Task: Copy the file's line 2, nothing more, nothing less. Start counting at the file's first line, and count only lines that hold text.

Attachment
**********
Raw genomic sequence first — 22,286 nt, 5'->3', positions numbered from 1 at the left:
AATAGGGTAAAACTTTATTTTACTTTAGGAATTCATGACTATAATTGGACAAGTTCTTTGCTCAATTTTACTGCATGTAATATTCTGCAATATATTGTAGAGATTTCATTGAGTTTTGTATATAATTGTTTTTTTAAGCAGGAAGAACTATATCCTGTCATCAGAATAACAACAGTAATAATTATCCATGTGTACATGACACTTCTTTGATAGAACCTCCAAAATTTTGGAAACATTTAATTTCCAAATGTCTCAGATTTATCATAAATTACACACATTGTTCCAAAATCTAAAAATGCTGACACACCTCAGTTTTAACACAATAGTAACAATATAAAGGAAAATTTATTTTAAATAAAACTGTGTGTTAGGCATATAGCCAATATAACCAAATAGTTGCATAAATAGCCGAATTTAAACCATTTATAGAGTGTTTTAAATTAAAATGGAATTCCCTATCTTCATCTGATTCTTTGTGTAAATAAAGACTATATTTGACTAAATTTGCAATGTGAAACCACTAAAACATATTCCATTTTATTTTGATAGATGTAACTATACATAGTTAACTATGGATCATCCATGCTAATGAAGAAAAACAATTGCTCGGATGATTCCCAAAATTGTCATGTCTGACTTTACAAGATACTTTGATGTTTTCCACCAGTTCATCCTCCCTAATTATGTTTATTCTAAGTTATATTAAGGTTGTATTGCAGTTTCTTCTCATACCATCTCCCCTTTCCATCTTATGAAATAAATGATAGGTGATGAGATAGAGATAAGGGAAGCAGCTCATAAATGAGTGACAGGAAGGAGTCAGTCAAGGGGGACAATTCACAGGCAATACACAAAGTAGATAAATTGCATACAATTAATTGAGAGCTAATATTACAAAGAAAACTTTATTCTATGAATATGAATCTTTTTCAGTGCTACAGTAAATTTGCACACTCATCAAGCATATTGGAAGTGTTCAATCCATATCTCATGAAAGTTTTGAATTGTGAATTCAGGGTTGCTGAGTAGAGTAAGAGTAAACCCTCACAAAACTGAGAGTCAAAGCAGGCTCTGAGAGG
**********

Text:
AATAGGGTAAAACTTTATTTTACTTTAGGAATTCATGACTATAATTGGACAAGTTCTTTGCTCAATTTTACTGCATGTAATATTCTGCAATATATTGTAGAGATTTCATTGAGTTTTGTATATAATTGTTTTTTTAAGCAGGAAGAACTATATCCTGTCATCAGAATAACAACAGTAATAATTATCCATGTGTACATGACACTTCTTTGATAGAACCTCCAAAATTTTGGAAACATTTAATTTCCAAATGTCTCAGATTTATCATAAATTACACACATTGTTCCAAAATCTAAAAATGCTGACACACCTCAGTTTTAACACAATAGTAACAATATAAAGGAAAATTTATTTTAAATAAAACTGTGTGTTAGGCATATAGCCAATATAACCAAATAGTTGCATAAATAGCCGAATTTAAACCATTTATAGAGTGTTTTAAATTAAAATGGAATTCCCTATCTTCATCTGATTCTTTGTGTAAATAAAGACTATATTTGACTAAATTTGCAATGTGAAACCACTAAAACATATTCCATTTTATTTTGATAGATGTAACTATACATAGTTAACTATGGATCATCCATGCTAATGAAGAAAAACAATTGCTCGGATGATTCCCAAAATTGTCATGTCTGACTTTACAAGATACTTTGATGTTTTCCACCAGTTCATCCTCCCTAATTATGTTTATTCTAAGTTATATTAAGGTTGTATTGCAGTTTCTTCTCATACCATCTCCCCTTTCCATCTTATGAAATAAATGATAGGTGATGAGATAGAGATAAGGGAAGCAGCTCATAAATGAGTGACAGGAAGGAGTCAGTCAAGGGGGACAATTCACAGGCAATACACAAAGTAGATAAATTGCATACAATTAATTGAGAGCTAATATTACAAAGAAAACTTTATTCTATGAATATGAATCTTTTTCAGTGCTACAGTAAATTTGCACACTCATCAAGCATATTGGAAGTGTTCAATCCATATCTCATGAAAGTTTTGAATTGTGAATTCAGGGTTGCTGAGTAGAGTAAGAGTAAACCCTCACAAAACTGAGAGTCAAAGCAGGCTCTGAGAGG